While most of the images of the inside of the apartments flow well, and if I hadn’t been told this was an area in New York, I wouldn’t have guessed, there was one image where we feel like a voyeur watching the subjects through an open door in their kitchen, looking very natural and not posed. While she’d been welcomed in to participate, this feels as if she in an outsider, and I wonder at which point in the process that this image was taken and it bring to mind a quote I’d read by Bruce Davidson where he said in reference to his work ‘Outside Inside’, “I start off as an outsider, usually photographing other outsiders, then, at some point, I step over a line and become an insider. I don’t do detached observation."

Without any text accompanying the images, aside from an introduction, as a viewer it’s more difficult to understand and interpret what we’re seeing.


Another debate that we had was on the actual physicality of the work, while there was no argument that the images showed good exposure and technical control, they were let down by the framing. While the print sizes varied, no attempt was made to ensure that all the frames were the same size and this meant that there was no fluidity between the frames as the eye had to move up and down to match the hanging. While an attempt had been made to level the tops, the differing sizes were obviously still there and we discussed some points for choosing and hanging prints which I’ll certainly list in my journal to refer back to.


Sheffield Hallam Degree Show

degree show

After the study visit we then walked over to Sheffield Hallam university to see ‘Creative Spark’ the BA Photography degree show. Seeing a degree show was a new experience for me so I was very interested to see what the quality of work of full time students undertaking a traditional degree would be like compared to the work I’ve seen by OCA students. First of I wasn’t expecting the high number of students to be exhibited, and secondly I wasn’t expecting the quality to be so mixed. Some specifics I was looking for more than the actual subjects of the work, was how it was presented and getting ideas for how I can present my work better when it comes to assessment. As well as the quality of work varying, so too did the presentation methods with hardbound books, soft booklet type books, large prints in archive boxes, postcards, projection and prints set together with physical props.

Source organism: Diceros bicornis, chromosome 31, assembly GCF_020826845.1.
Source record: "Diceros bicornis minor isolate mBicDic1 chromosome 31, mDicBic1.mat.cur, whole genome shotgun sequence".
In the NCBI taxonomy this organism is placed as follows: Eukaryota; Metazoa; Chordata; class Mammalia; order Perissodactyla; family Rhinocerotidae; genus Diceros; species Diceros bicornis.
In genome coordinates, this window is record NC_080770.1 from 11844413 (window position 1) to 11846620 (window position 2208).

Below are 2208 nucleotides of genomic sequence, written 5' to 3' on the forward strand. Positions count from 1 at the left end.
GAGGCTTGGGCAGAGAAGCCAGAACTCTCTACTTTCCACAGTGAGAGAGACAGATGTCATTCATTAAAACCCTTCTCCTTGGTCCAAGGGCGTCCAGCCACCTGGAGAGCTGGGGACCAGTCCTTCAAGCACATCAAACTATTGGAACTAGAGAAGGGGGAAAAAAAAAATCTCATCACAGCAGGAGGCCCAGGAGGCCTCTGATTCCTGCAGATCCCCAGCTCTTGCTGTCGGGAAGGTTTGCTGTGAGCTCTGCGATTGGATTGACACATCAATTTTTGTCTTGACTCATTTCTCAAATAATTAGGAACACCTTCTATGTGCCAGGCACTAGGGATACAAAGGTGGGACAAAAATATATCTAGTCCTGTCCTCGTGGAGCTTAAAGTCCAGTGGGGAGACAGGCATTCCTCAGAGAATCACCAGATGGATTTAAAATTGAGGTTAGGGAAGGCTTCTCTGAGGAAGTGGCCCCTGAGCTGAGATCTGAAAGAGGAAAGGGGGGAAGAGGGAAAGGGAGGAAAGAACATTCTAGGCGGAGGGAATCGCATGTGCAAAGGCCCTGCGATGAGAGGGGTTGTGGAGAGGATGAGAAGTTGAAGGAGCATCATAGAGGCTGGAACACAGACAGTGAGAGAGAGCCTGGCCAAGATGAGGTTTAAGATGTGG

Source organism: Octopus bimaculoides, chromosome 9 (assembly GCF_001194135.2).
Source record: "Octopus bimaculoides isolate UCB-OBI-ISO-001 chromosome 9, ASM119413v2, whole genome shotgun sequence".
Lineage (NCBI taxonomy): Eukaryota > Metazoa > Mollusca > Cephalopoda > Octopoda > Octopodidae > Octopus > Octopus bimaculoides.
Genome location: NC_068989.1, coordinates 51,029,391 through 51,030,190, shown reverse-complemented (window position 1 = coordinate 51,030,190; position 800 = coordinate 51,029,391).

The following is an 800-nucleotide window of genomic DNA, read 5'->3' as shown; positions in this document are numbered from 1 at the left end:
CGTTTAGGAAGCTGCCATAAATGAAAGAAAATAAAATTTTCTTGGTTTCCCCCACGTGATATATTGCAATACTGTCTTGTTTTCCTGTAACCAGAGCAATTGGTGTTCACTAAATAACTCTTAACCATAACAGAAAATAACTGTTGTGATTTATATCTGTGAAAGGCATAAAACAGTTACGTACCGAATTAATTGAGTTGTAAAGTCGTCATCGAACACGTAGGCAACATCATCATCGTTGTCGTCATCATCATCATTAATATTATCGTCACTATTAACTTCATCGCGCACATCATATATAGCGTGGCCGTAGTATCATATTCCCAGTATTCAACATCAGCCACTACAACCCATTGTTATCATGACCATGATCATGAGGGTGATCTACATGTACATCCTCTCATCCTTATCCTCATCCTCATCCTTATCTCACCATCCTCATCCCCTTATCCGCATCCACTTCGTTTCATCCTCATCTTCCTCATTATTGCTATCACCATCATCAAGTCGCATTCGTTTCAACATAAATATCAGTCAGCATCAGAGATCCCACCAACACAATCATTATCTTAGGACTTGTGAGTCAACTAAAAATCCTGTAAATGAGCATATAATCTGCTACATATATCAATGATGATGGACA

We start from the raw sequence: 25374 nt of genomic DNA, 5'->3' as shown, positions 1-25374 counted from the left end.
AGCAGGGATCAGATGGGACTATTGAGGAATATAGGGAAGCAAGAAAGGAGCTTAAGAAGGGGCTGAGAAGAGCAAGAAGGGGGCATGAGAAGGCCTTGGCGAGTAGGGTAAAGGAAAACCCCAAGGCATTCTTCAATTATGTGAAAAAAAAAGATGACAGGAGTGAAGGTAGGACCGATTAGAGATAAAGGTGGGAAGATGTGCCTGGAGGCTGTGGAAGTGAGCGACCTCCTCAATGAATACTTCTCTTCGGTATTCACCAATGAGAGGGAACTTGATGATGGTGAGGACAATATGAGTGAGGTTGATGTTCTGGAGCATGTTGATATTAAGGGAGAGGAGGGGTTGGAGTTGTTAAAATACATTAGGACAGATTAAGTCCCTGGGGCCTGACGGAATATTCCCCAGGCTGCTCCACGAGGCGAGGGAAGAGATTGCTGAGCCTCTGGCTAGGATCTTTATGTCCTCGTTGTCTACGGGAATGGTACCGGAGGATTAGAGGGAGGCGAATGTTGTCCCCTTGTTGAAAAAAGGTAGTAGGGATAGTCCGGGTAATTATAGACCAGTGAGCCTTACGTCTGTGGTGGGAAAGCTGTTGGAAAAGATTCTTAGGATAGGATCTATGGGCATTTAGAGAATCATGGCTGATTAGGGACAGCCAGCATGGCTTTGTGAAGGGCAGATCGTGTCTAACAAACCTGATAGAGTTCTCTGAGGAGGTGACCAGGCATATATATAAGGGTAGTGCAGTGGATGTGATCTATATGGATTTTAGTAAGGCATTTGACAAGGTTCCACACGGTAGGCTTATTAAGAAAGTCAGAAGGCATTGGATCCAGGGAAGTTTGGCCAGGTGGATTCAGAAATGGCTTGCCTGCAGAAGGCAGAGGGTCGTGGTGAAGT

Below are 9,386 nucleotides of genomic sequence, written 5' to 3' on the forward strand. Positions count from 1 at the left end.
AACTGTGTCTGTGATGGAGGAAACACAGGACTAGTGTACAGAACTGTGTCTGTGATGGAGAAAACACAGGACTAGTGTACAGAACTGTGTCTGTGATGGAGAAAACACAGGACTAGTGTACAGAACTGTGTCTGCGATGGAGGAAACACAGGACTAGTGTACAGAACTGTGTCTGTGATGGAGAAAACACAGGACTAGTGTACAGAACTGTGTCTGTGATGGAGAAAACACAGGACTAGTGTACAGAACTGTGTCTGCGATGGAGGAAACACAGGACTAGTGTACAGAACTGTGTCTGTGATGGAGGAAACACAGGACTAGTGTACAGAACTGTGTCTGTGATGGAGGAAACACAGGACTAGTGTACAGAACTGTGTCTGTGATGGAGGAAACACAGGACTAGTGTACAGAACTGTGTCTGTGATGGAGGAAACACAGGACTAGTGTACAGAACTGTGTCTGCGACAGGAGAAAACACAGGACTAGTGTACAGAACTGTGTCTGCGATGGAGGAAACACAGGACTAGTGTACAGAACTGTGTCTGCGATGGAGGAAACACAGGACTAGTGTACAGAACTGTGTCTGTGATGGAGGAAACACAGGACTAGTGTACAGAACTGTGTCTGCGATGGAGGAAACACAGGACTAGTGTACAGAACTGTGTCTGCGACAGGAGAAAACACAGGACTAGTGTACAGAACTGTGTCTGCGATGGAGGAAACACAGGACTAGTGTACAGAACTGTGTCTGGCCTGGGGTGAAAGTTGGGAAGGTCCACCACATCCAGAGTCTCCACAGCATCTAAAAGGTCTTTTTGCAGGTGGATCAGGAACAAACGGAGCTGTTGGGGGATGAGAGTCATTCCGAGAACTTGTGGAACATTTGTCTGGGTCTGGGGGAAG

When looking at the content of the work, I was disappointed by the quality and as well as seeing technical flaws such portraits blown up that lacked sharpness, I was also concerned by some of the subject matter. One student had present a set of prints of animals in zoo’s and having used animals in zoos for previous work I’d submitted to the OCA, I struggled to understand why they’d first of all chosen the images they did, I felt the composition was nothing greater than a quick snap from a distance, and why she’d actually including the wires of the cage when with a good lens this can be eliminated to give a more natural image. I found that the selection entered here were images that I would have deleted on first review. I was also concerned by the British images of the tea set and of Chatsworth house, both subjects I’ve tackled before and with technical issues of missed focus and overall softness, lack of colour tones etc. I understand that it’s getting harder to come up with original ideas and takes on subjects, but if this is the quality after three years of teaching and study, I have to wonder as to the level of skill of some of the students concerned.

It wasn’t all negativity as I saw some work there that was both reminiscent of my own with the ‘Everyday Colours’ artwork by Elizabeth Colquitt. Some of the colour images I’ve taken previously would have fitted into this quite easily.

I did find it very beneficial to see different work and especially to review it with fellow OCA students and would consider seeing more degree shows next year.

Some gallery images: